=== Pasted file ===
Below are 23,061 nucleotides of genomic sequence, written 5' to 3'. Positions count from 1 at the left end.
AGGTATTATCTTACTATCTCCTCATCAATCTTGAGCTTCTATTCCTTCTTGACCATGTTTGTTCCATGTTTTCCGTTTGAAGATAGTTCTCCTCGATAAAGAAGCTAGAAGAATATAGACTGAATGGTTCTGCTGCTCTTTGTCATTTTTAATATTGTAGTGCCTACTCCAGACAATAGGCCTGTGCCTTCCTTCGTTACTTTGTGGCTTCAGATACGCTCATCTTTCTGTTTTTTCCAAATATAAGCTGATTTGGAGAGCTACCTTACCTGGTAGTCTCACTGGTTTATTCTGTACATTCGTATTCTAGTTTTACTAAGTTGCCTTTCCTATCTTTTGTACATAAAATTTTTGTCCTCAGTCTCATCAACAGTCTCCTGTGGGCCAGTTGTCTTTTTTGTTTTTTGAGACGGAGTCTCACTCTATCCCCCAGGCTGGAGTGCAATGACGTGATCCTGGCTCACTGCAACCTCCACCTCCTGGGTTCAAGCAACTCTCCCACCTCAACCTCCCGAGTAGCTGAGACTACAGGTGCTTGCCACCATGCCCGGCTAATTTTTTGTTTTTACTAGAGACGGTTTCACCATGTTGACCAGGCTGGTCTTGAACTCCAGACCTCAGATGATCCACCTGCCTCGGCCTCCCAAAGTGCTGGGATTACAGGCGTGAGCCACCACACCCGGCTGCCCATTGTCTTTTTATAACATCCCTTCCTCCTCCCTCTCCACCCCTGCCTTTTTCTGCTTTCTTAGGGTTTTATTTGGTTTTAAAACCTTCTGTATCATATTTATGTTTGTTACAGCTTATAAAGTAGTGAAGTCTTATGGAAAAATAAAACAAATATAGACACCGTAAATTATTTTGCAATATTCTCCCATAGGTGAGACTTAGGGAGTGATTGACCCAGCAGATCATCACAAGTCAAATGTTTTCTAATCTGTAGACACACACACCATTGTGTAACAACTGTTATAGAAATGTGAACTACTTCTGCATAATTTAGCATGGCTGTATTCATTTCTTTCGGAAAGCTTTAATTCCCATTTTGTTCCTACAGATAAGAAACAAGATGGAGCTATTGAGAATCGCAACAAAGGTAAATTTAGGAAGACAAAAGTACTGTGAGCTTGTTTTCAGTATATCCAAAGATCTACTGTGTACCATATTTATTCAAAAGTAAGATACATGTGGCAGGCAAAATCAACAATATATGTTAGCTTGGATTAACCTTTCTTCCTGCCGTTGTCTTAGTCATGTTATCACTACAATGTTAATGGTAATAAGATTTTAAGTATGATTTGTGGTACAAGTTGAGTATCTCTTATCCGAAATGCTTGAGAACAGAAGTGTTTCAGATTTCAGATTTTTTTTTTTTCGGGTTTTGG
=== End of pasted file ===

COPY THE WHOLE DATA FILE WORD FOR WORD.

Below are 23,061 nucleotides of genomic sequence, written 5' to 3'. Positions count from 1 at the left end.
AGGTATTATCTTACTATCTCCTCATCAATCTTGAGCTTCTATTCCTTCTTGACCATGTTTGTTCCATGTTTTCCGTTTGAAGATAGTTCTCCTCGATAAAGAAGCTAGAAGAATATAGACTGAATGGTTCTGCTGCTCTTTGTCATTTTTAATATTGTAGTGCCTACTCCAGACAATAGGCCTGTGCCTTCCTTCGTTACTTTGTGGCTTCAGATACGCTCATCTTTCTGTTTTTTCCAAATATAAGCTGATTTGGAGAGCTACCTTACCTGGTAGTCTCACTGGTTTATTCTGTACATTCGTATTCTAGTTTTACTAAGTTGCCTTTCCTATCTTTTGTACATAAAATTTTTGTCCTCAGTCTCATCAACAGTCTCCTGTGGGCCAGTTGTCTTTTTTGTTTTTTGAGACGGAGTCTCACTCTATCCCCCAGGCTGGAGTGCAATGACGTGATCCTGGCTCACTGCAACCTCCACCTCCTGGGTTCAAGCAACTCTCCCACCTCAACCTCCCGAGTAGCTGAGACTACAGGTGCTTGCCACCATGCCCGGCTAATTTTTTGTTTTTACTAGAGACGGTTTCACCATGTTGACCAGGCTGGTCTTGAACTCCAGACCTCAGATGATCCACCTGCCTCGGCCTCCCAAAGTGCTGGGATTACAGGCGTGAGCCACCACACCCGGCTGCCCATTGTCTTTTTATAACATCCCTTCCTCCTCCCTCTCCACCCCTGCCTTTTTCTGCTTTCTTAGGGTTTTATTTGGTTTTAAAACCTTCTGTATCATATTTATGTTTGTTACAGCTTATAAAGTAGTGAAGTCTTATGGAAAAATAAAACAAATATAGACACCGTAAATTATTTTGCAATATTCTCCCATAGGTGAGACTTAGGGAGTGATTGACCCAGCAGATCATCACAAGTCAAATGTTTTCTAATCTGTAGACACACACACCATTGTGTAACAACTGTTATAGAAATGTGAACTACTTCTGCATAATTTAGCATGGCTGTATTCATTTCTTTCGGAAAGCTTTAATTCCCATTTTGTTCCTACAGATAAGAAACAAGATGGAGCTATTGAGAATCGCAACAAAGGTAAATTTAGGAAGACAAAAGTACTGTGAGCTTGTTTTCAGTATATCCAAAGATCTACTGTGTACCATATTTATTCAAAAGTAAGATACATGTGGCAGGCAAAATCAACAATATATGTTAGCTTGGATTAACCTTTCTTCCTGCCGTTGTCTTAGTCATGTTATCACTACAATGTTAATGGTAATAAGATTTTAAGTATGATTTGTGGTACAAGTTGAGTATCTCTTATCCGAAATGCTTGAGAACAGAAGTGTTTCAGATTTCAGATTTTTTTTTTTTCGGGTTTTGG